News negligence

Sudan protests continuously receive little media coverage

Sireen Abayazid, Staff Writer

Hang on for a minute...we're trying to find some more stories you might like.

Email This Story

When my mother got home from her trip to Washington DC I immediately recognized her expression, it was a look of frustration. She told me about the thousands of people were at the rally she spent weeks planning, and not a single American news platform showed up.

My mom was rallying for the injustices in her home country of Sudan, injustices that have been occurring for years and that she and thousands of others refuse to excuse any longer.

Political unrest in the third world is in no way unheard of. In the last decade there have been countless movements and revolutions in Africa and the Middle East. This past December a new revolution began in Sudan, where citizens have been rioting against the rapidly declining economy and the regime of the current president, Omar Al-Bashir. Thousands of Sudanese citizens have taken to the streets, rallying for a change in the government’s structure.

According to Sudanese American journalist Isma’il Kushkush, the riots were started in the city of Atbara by high school students infuriated by the tripling of bread prices, but there has been political unrest in Sudan for some time.

The Sudanese government’s response to the protests have been unnecessarily violent and dozens of protesters have already been killed. The government is not opposed to peaceful protests, but they argue that some militant rebel groups have been causing destruction in certain cities, which entitles them to use force against all protesters.

However, many Sudanese activists told Kushkush that this information is false and is only an excuse for the government to respond violently to their citizen’s nonviolent protesting.

In 2013 the Sudanese government lifted fuel subsidies, resulting in nationwide protests calling for a restructuring of the government. The government’s response to these protests was devastating: hundreds were killed and no international media sources were permitted to report on the matter.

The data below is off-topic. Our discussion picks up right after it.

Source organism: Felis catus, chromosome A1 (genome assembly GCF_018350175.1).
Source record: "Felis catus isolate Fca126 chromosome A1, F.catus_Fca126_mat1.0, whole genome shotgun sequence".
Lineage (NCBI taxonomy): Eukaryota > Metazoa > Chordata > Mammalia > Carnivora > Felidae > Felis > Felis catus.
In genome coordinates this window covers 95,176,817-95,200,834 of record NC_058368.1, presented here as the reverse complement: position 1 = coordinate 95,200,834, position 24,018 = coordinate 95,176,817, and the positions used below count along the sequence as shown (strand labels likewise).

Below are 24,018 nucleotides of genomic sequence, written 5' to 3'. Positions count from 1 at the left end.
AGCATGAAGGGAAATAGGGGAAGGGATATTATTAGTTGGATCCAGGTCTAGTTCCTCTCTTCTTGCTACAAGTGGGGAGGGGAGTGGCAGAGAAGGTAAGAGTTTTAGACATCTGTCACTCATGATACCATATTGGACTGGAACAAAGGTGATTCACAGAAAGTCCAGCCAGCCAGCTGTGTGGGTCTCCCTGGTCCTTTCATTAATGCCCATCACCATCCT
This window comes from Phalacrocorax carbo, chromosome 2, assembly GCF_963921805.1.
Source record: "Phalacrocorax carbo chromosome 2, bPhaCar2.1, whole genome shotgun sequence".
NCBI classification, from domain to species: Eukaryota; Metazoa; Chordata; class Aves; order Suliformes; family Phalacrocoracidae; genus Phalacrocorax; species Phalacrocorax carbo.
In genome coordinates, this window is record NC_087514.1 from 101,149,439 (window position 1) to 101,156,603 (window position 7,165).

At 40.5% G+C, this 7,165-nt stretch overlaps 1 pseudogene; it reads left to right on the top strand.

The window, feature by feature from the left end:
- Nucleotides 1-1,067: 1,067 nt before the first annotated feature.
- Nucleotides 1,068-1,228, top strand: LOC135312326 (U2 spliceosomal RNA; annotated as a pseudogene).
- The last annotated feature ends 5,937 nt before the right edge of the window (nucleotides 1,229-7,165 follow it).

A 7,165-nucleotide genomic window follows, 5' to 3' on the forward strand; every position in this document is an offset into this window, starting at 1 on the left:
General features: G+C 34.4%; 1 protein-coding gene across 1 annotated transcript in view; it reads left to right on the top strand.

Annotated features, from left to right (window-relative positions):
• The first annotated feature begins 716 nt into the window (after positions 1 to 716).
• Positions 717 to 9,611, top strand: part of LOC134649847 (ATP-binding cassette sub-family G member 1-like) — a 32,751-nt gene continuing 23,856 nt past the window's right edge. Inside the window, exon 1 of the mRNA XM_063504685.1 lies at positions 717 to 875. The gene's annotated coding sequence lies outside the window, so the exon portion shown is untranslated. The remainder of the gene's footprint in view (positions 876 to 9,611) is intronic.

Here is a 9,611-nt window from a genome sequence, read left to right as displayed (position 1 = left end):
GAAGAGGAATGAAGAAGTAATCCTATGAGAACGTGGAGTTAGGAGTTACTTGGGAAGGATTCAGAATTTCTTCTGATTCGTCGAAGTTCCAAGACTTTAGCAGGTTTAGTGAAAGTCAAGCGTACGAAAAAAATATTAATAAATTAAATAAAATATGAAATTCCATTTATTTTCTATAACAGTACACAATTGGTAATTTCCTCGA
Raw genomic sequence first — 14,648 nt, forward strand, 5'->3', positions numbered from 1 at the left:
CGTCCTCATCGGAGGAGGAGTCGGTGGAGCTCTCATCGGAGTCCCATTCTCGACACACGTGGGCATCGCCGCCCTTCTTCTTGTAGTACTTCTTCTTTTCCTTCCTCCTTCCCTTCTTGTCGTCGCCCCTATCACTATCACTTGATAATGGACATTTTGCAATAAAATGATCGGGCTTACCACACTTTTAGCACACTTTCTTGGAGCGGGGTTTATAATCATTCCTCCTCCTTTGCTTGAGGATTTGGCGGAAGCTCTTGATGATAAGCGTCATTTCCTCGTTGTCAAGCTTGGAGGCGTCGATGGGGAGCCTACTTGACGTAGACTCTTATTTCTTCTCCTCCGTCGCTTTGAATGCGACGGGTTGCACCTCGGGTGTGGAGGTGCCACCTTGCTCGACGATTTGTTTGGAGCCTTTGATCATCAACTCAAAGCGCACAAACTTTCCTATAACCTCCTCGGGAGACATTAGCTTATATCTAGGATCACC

At that point, Sudan had been a dictatorship for nearly 25 years and many Sudanese citizens believed that the 2013 protests would finally result in change. However, because of a lack of international support the revolution failed and the Sudanese people were forced to live under a dictator for another six years.

Aside from a few obscure hashtags, the riots in Sudan have received almost no coverage from larger media outlets. Many Sudanese immigrants like my mother have never experienced a true democracy and don’t understand the impact that advocating for the cause here could have on the revolution in Sudan.

Protesting won’t be enough to fix the Sudanese economy or topple Al-Bashir’s administration, which is why adequate media coverage is needed. Sudan was once a great empire, but since the topple of the Nubian empire the Sudanese people have lived through prejudice, genocide and multiple dictatorships. If Sudan can get help from other countries they can end this cycle and begin developing the foundation that makes a great nation.

Print Friendly, PDF & Email